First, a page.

- J. Blakeson
- Chloë Grace Moretz, Nick Robinson, Ron Livingston, Alex Roe, Maria Bello, Maika Monroe, Zackary Arthur, Liev Schreiber, Tony Revolori
- 112 min.
- Release Date
Adapted from Rick Yancey’s 2013 best-selling novel, The 5th Wave begins yet another franchise where teenagers’ melodramatic lives blend with a sweeping science-fiction backdrop. The story consists of the adolescent longings of a teen girl set against a familiar alien invasion scenario. Of course, the teenage girl achieves desirable independence from her parents in the process of saving the world, too. What’s not to like if you’re a thirteen-year-old schoolgirl? Strains of other material have been blended into Yancey’s source text and the film’s script (by Susannah Grant, Akiva Goldsman, Jeff Pinkner), so the $38 million production feels familiar in the same way as the Divergent series and the humdrum Maze Runner franchise. Except for Suzanne Collins’ Hunger Games trilogy and the quartet of excellent films it made, these derivative YA stories, riddled with post-apocalyptic battles and love triangles, feel interchangeable, like they’re all drawn from the same grab-bag of ideas. The 5th Wave does nothing to set itself apart from this hodgepodge.
Director J Blakeson follows his excellent, small-scale British thriller The Disappearance of Alice Creed (2010) with this Sony Pictures release, which bears more than a few similarities to novelist Stephenie Meyer’s The Host, made into a supremely underwhelming film in 2013. The first half-hour breezes over some major events in the story’s world; specifically, we learn about the first four waves of an invasion by an alien race (called “the others” by humans). Chloe Grace Moretz plays our narrator and protagonist, Cassie, who recounts the movie’s first forty minutes from her diary. She lived the good life in Ohio with her mom and dad (Maggie Siff and Ron Livingston) and looked over her little brother, later nicknamed “Nugget” (Zackary Arthur). Things changed, as they usually do, after a spacecraft appeared in the sky and the alien inhabitants launched a series of waves to rid the planet of human beings. (It’s best not to think about why the one alien spacecraft spends so much time hovering over Ohio.)
The craft sent out an electromagnetic pulse and took out the power (1st Wave), then the world was rocked by earthquakes (2nd Wave), followed by an avian super-flu (3rd Wave), and then a ground invasion (4th Wave). All of this monumental tragedy and disaster is condensed into an extended prologue. Quickly establishing that “Nowhere is safe,” the survivors of Cassie’s hometown are greeted by a military force led by Colonel Vosch (Liev Schreiber), one of those military types who you know is up to something sinister. He wrangles up the children from a survivors’ camp and takes them to a nearby air force base for protection, while the parents lead a protest that becomes violent and ends in bloodshed. Cassie alone escapes, soon to be rescued by one of the film’s two resident hunks, jeans-and-flannel woodsman Evan Walker (Alex Roe). With Evan by her side, she sets out to rescue Nugget from Vosch. You can bet there’s smooching to be had by a campfire, as well as an obligatory scene where Cassie catches Evan bathing in a lake as she watches from behind trees.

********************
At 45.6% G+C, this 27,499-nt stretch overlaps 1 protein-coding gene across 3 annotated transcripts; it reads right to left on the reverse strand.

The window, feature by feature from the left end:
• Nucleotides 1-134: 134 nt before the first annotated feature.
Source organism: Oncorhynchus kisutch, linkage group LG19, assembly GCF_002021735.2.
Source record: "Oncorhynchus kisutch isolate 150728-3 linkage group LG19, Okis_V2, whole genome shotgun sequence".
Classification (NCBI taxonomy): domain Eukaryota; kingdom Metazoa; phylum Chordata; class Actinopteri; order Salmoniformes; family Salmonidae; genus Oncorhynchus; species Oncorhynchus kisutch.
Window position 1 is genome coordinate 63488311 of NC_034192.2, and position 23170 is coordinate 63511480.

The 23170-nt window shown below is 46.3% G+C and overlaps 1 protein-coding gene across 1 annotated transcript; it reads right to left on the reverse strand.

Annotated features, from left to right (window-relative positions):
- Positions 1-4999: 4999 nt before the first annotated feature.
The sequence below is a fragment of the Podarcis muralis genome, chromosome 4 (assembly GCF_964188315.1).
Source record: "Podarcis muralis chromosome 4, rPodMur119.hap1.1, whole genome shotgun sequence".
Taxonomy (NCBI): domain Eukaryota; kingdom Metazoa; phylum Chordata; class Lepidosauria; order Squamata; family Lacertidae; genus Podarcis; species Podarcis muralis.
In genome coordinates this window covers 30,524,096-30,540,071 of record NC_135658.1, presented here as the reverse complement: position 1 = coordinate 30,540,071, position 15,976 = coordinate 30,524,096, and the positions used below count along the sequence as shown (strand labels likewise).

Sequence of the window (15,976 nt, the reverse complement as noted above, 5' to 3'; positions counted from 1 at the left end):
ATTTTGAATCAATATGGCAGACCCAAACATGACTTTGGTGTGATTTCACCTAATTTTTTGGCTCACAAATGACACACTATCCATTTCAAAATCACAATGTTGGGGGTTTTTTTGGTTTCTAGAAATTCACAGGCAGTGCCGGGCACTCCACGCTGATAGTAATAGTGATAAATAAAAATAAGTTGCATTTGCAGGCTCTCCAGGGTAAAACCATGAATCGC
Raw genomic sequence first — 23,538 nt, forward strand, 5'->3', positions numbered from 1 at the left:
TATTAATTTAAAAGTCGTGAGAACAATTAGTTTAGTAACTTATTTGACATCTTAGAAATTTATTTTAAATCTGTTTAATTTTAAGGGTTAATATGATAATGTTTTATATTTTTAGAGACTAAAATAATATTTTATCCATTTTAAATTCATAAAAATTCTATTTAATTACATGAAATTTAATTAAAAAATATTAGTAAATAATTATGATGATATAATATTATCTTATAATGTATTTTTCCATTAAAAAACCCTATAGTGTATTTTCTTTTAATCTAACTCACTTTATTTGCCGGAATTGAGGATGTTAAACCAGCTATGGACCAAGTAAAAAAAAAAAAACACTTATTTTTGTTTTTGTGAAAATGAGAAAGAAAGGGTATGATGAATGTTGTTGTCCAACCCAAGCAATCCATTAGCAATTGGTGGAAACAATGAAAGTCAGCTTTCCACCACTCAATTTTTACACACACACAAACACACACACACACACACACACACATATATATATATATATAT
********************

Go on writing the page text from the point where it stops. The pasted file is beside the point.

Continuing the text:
The film crosscuts between Cassie and Evan heading for the air force base and Nugget’s fate. Recruited into a child military outfit, Nugget trains alongside his sister’s high school crush, football jock Ben (Nick Robinson, from Jurassic World). Vosch and his cronies (among them Maria Bello in an underdeveloped role) tell the child soldiers that they’re going to war with the “others”—something like the mind-control parasites from Robert Heinlein’s The Puppet Masters, the spidery creatures can hide inside humans. (There’s certainly an Invasion of the Body Snatchers element here, except the aliens don’t point and scream when identified. They don’t do much of anything, really. They’re quite boring, as aliens go.) Ben leads a unit that includes the goth rebel Ripper (Maika Monroe, from It Follows and The Guest) and Dumbo (Tony Revolori, from The Grand Budapest Hotel), all of whom realize Vosch is using them. After some predictable twists, Ben’s unit and Cassie converge on Vosch’s base in the underwhelming finale.
Once again, Moretz looks far too dolled-up for her role, just as she did in the 2013 remake Carrie. Despite fighting aliens and living in the woods, Cassie somehow manages to maintain a clear complexion with plenty of concealer and eyeliner. At least Katniss Everdeen had the excuse that she needed to look made-up for the Capitol cameras; however, there are no cameras following Cassie. More likable and appropriate looking is Monroe, who’s far better in the aforementioned indie thrillers, yet brings some much-needed attitude here. By contrast, Cassie is a dull character, and Moretz has little more to do than appear scared, worried, or confused—all rendered with the same expression on her face.
This film is devoid of danger because the threat never feels real. The aliens never appear onscreen, at least not in any tangible way; they’re realized via bad CGI and only when spied through infrared-esque visors. But then, Blakeson’s entire production looks cheap and rushed, with laughably bad special FX in a few places, particularly in the disaster sequences during the prologue. And if other franchise-starters are any indication, Sony hopes to profit from the lower budget of The 5th Wave to justify adapting the two other sequels in Yancey’s trilogy, The Infinite Sea the yet-unpublished The Last Star. Expect at least two other movies, if not three. Hollywood has turned the whole YA dystopia thing into an event culture where teen viewers buy a ticket just because it’s the thing to do. As a result, we’ll be seeing Moretz and company battling aliens for years to come.